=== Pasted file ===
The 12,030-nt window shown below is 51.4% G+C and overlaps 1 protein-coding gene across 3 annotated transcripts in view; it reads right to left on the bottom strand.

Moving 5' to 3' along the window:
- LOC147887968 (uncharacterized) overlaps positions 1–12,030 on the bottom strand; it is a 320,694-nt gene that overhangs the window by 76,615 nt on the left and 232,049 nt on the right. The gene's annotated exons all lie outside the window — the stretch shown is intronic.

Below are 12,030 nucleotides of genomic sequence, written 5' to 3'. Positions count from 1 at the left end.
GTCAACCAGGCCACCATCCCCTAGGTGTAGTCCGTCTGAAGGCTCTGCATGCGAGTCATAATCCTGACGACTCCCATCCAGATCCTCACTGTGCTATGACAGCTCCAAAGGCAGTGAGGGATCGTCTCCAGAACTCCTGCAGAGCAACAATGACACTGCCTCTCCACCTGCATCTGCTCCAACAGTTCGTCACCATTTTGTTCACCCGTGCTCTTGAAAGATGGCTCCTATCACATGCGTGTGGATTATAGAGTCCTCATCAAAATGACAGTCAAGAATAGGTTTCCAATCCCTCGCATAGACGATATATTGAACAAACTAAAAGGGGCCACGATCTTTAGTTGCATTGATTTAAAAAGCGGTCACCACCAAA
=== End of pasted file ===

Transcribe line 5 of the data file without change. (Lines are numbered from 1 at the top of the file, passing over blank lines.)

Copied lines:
GTCAACCAGGCCACCATCCCCTAGGTGTAGTCCGTCTGAAGGCTCTGCATGCGAGTCATAATCCTGACGACTCCCATCCAGATCCTCACTGTGCTATGACAGCTCCAAAGGCAGTGAGGGATCGTCTCCAGAACTCCTGCAGAGCAACAATGACACTGCCTCTCCACCTGCATCTGCTCCAACAGTTCGTCACCATTTTGTTCACCCGTGCTCTTGAAAGATGGCTCCTATCACATGCGTGTGGATTATAGAGTCCTCATCAAAATGACAGTCAAGAATAGGTTTCCAATCCCTCGCATAGACGATATATTGAACAAACTAAAAGGGGCCACGATCTTTAGTTGCATTGATTTAAAAAGCGGTCACCACCAAA